Embedded Web Maps IRL: Track David Blodgett's End Table

Embedded Web Maps IRL: Track David Blodgett’s End Table

February 17, 2017 — Brian Higgins

For the past three years, I have worked for SSP out of my house in Philadelphia.  On Thursday (February 23), I personally begin a 1,700 mile journey across the Country to work right alongside my coworkers in the office in Centennial, Colorado.  With such a geographic change, I have only one thing to say: Enter, embedded web maps.

First, a Tiny Table Request …

Figure 1. David Blodgett embedded web mapsA few weeks ago, I received a call from David Blodgett (Figure 1).  David is one of SSP’s Sales and Account Managers and good friend.  He asked a favor of my picking up an end table in Philadelphia and driving it to Centennial, Colorado.

Of course, I had no problem with it.  Only problem is David periodically inquires if I am taking care of his table.  It is currently sitting in my house and I have assured him that the table is fine.  It just sitting there being a table (Figure 2).

Figure 2. David's Table embedded web maps

I got to thinking that it would be nice for David to be able to track the progress of his table.  If you’re a GIS professional, you might see where I’m going with this. Bring in those embedded web maps!

Embedded Web Maps Show Real-Time Information

Bring on Esri’s ArcGIS Online.  I have decided to collect a point via Esri’s Collector every hour informing David the whereabouts of his table beginning Thursday February 23.  My thinking is this will help him relax knowing he is getting closer to his table, and that it is doing fine.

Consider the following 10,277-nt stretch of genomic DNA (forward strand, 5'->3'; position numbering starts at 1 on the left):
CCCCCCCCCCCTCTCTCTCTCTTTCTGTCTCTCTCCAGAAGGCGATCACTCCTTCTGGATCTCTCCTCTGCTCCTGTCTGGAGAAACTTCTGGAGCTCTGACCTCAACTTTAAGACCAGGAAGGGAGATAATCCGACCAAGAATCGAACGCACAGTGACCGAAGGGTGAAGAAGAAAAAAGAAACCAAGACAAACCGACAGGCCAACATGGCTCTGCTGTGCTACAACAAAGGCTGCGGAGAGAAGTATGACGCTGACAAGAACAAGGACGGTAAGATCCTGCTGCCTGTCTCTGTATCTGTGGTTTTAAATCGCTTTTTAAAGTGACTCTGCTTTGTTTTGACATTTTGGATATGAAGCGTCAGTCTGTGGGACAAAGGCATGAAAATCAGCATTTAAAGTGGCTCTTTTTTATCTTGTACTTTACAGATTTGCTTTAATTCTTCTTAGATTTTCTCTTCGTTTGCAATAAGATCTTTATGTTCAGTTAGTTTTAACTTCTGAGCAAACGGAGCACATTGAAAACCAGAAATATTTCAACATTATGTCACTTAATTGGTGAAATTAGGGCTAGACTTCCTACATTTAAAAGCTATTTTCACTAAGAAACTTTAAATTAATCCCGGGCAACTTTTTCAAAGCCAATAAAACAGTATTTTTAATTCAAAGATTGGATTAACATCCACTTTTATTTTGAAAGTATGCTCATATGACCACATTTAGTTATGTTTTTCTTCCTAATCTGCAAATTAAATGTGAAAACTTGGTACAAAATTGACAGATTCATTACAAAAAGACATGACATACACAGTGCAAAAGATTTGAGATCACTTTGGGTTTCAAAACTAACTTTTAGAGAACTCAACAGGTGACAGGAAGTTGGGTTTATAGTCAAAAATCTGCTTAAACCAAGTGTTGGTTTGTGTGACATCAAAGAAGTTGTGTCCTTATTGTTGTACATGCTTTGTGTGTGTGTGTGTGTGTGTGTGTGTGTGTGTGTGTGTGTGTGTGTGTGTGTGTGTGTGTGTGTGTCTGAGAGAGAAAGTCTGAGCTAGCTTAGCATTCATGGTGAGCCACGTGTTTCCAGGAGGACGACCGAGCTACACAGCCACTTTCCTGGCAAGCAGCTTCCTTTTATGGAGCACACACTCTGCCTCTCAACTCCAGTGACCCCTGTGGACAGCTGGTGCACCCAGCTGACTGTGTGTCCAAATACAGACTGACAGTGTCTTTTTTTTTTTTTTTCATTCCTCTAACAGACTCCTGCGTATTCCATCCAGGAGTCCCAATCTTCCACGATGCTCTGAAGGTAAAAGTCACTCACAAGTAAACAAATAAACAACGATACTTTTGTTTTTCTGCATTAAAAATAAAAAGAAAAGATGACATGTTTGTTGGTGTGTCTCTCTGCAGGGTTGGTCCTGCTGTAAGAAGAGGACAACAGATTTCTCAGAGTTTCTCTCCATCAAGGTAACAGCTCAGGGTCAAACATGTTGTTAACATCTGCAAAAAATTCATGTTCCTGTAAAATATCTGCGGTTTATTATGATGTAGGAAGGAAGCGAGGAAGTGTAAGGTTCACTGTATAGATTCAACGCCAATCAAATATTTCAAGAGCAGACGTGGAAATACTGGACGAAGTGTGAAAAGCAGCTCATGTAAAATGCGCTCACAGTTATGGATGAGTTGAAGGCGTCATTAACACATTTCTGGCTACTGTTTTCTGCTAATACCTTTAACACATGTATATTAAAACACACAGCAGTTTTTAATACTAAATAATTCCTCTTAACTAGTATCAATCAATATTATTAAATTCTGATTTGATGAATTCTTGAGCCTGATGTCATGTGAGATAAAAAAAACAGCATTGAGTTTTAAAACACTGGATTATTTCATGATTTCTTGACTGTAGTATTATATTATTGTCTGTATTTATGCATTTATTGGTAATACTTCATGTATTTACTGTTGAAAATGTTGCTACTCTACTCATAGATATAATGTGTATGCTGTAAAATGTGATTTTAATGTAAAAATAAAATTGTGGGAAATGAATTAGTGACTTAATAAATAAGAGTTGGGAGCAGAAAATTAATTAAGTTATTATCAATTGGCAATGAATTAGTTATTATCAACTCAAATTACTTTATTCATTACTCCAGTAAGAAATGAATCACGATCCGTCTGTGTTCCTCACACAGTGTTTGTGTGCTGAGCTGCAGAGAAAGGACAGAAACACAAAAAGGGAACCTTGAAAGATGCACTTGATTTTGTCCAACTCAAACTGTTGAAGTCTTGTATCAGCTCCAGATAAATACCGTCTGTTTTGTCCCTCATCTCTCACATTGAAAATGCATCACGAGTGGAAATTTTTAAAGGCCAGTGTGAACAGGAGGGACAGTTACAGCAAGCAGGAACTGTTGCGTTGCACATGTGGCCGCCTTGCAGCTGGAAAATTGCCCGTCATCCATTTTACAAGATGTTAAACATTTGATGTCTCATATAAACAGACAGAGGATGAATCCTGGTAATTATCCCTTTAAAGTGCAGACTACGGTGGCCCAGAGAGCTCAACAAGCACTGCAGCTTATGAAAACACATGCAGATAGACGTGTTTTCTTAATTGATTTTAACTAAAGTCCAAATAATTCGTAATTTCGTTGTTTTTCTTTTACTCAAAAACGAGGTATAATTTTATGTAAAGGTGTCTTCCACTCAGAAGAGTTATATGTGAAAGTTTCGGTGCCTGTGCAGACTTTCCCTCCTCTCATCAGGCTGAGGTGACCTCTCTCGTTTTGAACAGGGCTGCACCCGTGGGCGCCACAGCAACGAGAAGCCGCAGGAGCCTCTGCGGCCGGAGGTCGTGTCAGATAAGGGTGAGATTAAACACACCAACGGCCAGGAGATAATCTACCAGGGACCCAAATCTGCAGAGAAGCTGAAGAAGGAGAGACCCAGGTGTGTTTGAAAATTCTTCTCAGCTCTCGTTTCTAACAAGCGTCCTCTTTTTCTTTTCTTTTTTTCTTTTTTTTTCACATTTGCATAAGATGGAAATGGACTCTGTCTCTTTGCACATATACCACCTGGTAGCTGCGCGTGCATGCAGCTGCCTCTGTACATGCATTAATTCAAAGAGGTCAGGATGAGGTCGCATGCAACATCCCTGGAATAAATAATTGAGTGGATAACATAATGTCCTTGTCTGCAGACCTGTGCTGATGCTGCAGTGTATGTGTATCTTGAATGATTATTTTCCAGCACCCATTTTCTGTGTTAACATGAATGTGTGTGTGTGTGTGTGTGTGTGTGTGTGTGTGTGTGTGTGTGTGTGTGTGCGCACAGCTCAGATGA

Using Embedded Web Maps to End David’s End Table Updates

It is fairly easy to embed an Esri web map into a website.  Once the map is constructed as desired, one can follow these instructions:

  • From within a web map inside ArcGIS Online, click on the Share button (Figure 3).

Figure 3. Share Button

  • Share the map with “Everyone (public)” (Figure 4).  One may then be asked to share the data that is being used in the map.  All the maps feature layers must be shared publicly.
Figure 4. Publicly Sharing
  • Click the “Embed in Website” button (Figure 5)
Figure 5. Embed in Website
  • Click the “Copy” button (Figure 6) and paste the web map into the desired web page.
Figure 6. Copy of Web Map Link

So where is David’s Table? (Embedded Web Map Below!)

The embedded web map was initially constructed exactly as described in my previous blog post.  I lastly completed the above instructions to embed it into this blog post.  Simple as that.



Track David’s End Table Starting Feb. 23!

I don’t leave Philadelphia until about noon Eastern Time on February 23, after I officially close on my house and handed a check.  At that time, I am going to start using Esri Collector to collect a point about every hour.  Each collected point is symbolized as a truck.

If everything goes according to plan, I will be arriving at SSP’s office on Sunday, February 26.  On Monday, many in the office will be coming to assist in unloading the truck’s contents at a local storage facility.  David will also get his beautiful end table, which completes its journey.

So….tune in February 23-26, and periodically refresh this blog post to refresh the embedded web map and check the progress.  Let us know any curious movement you see with the table!

And if you see me stopped near a good restaurant, please reach out in real time so I can stop there!

Feb. 28 Update

I am very thankful that the trip went per plan.  After driving 1,907 miles (yes, I under estimated it), one gains an appreciation of the beauty of America and just how big it is.  Going to the Phily airport and flying 4.5 hours just doesn’t offer the same experience.  That being said….I hope to never do that again.

On Monday, February 27, approximately 10 coworkers came to assist in unloading the truck.  And YES….David got his end table (Figure 7)!

Figure 7. David is Happy!

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Brian Higgins

Brian Higgins is a Senior Consultant at the Utility & Telecommunications GIS consulting company SSP Innovations in Centennial, Colorado.  He is a certified Geographic Information Systems Professional (GISP) with 22 years of experience in the design and development of GIS systems for the management of municipal infrastructure.

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